Ritual and sacrifice solely by priestly class

The Upanishads 800-400 BCE:

Individual is responsible for his/her own salvation

The Bhagavad Gita300 BCE-300 CE:

Salvation possible through a balanced life and by fulfilling one’s duties

Hanuman


Concepts introduced in the upanishads

Concepts introduced in the Upanishads:

Brahman: “the universal soul” (See RGH #40, p. 121)

  • Everyone and everything is part of Brahman

  • atman – individual soul (See RGH #39, p. 119)

    Samsara: reincarnation

  • The cycle of death and rebirth

    Karma: deeds (See RGH#41, p. 123-124)

  • One’s present situation is the product of deeds done in a previous life

    Moksha / Nirvana: release

  • Escape from samsara


Basic hindu beliefs bhagavad gita

Basic Hindu Beliefs:Bhagavad Gita:

Dharma:

  • Obedience to religious and moral laws; caste duty

    Karma:

  • “As you sow, so shall you reap;” for every action a consequence

    Samsara:

  • Reincarnation or rebirth (or redeath?)

    Artha:

  • Pursuit of economic well-being and honest prosperity

    Kama:

  • Enjoyment of social, physical, sexual pleasure

    Moksha: Attainable through proper balance of these.

HINDU WHEEL OF LIFE


Varna and hinduism

Varna and Hinduism

  • Varna is legitimized in Rig Veda

  • Hindu concepts uphold and reinforce varna

  • Samsara explains one’s present caste and offers hope of better incarnation in next life

  • “Fulfilling one’s duties” = fulfilling the duties of one’s caste


Hindu pantheon combination of vedic and indigenous gods

Hindu pantheon: combination of Vedic and indigenous gods:

Avatars: incarnations of god

Popular Hinduism, see TE text, p. 239


Topic 7 state society and the quest for salvation in india

Shiva doing the dance of destruction


Buddhism

Buddhism

Founded by Siddhartha Gautama [b. 563 B.C.E.]

Shared many concepts with Hinduism

But also reacted against many Hindu ideas, including varna


Principles of buddhism

Principles of Buddhism

Four Noble Truths:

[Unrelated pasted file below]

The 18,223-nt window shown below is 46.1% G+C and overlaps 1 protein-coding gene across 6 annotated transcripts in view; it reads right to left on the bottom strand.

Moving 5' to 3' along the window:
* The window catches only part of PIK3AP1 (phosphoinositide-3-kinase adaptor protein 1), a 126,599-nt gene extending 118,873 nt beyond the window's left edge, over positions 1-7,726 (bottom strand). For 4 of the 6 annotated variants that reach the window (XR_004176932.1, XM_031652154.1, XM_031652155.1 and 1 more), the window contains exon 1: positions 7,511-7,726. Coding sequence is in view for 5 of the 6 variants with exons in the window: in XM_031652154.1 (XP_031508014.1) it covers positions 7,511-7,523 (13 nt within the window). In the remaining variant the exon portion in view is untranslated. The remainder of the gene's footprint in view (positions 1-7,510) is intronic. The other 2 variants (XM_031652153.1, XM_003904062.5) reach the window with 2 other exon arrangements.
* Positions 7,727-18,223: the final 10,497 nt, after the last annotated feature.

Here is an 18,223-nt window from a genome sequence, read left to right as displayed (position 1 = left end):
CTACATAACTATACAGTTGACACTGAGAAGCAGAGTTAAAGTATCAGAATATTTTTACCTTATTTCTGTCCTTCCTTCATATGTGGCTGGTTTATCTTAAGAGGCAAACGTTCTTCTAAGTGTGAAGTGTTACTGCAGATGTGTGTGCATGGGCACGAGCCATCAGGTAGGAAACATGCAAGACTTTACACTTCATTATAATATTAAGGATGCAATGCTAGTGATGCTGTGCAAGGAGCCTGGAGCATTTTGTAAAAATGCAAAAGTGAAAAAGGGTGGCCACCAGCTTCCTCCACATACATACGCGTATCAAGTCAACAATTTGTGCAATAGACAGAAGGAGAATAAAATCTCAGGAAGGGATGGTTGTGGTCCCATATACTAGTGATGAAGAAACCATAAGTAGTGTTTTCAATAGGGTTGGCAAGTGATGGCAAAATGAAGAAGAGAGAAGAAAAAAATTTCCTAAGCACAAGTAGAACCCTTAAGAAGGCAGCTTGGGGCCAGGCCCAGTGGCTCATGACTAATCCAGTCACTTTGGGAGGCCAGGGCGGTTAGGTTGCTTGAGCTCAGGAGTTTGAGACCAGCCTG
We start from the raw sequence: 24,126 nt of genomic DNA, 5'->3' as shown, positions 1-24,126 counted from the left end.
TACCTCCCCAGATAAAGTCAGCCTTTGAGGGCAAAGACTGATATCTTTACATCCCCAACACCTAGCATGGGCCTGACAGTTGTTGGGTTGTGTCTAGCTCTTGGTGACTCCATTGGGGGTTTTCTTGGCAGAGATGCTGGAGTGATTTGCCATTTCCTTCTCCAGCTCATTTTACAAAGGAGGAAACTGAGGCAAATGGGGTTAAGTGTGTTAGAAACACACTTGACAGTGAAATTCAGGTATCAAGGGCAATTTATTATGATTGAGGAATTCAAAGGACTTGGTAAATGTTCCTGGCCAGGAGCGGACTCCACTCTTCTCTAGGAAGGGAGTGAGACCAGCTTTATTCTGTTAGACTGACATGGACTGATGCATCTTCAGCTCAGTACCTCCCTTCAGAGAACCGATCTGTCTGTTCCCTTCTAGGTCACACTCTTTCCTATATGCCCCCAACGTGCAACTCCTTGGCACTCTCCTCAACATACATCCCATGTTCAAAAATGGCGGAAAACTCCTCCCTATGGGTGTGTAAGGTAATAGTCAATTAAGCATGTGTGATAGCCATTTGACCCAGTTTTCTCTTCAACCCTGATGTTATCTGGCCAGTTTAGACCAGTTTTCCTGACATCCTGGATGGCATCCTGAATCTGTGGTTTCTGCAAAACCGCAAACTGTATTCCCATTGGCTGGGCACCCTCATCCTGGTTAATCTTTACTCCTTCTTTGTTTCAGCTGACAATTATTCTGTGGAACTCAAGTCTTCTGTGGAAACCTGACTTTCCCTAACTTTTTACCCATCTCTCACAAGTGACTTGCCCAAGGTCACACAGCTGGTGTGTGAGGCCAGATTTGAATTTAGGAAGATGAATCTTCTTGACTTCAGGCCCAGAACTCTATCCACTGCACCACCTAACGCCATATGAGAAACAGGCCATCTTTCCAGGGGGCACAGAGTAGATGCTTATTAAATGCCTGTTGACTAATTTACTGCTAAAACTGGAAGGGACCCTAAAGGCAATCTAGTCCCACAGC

All life is suffering

Suffering is caused by desire

To stop suffering, stop desiring

Stop desiring by following the Eight-Fold Path

Nirvana – “extinction of desire”

BUDDHA UNDER THE BODHI TREE


The spread of buddhism and hinduism

The Spread of Buddhism and Hinduism


Five stages of buddhism

Five Stages of Buddhism

  • “Old” Buddhism – 500-100 bce

    philosophy emphasized

  • Hinayana – “Lesser Vehicle”

    • monasticism

    • “save yourself through intense self-effort”

    • Popular in Tibet, Sri Lanka, Thailand

BOUDHANATH WITH MONKS, NEPAL


Five stages of buddhism1

Five Stages of Buddhism

  • Mahayana – “Greater Vehicle”100bce-500ce

    • bodhisattva – emphasis on compassion (See RGH #44, p. 131) and “saving others”

    • blending of Buddhism with Greek philosophy

    • Buddha begins to be worshipped like a god

    • Education – Nalanda U. – center of learning

    • Popular in Japan, China, the world.

  • Buddhism spreads throughout Asia and the world 500ce - present


Topic 7 state society and the quest for salvation in india

The many shapes and

faces of the

Buddha


Why was is buddhism attractive

Why was (is?) Buddhism attractive?

  • message appealed to lower castes and women.

  • used common language, not Sanskrit.

  • pilgrimage and holy sites emphasized.

  • wealthy patrons, like Ashoka.

  • “Buddhism movement” – the monastery.

ZEN BUDDHISTS MEDITATING IN KENTUCKY (1997)


Topic 7 state society and the quest for salvation in india

The Dalai Lama in conversation with U.S. President George W. Bush at the White House

Great Stupa of Dharmakaya in Colorado

"American Buddhist with Thai Buddha", Living Enrichment Center, Wilsonville, Oregon, 1998.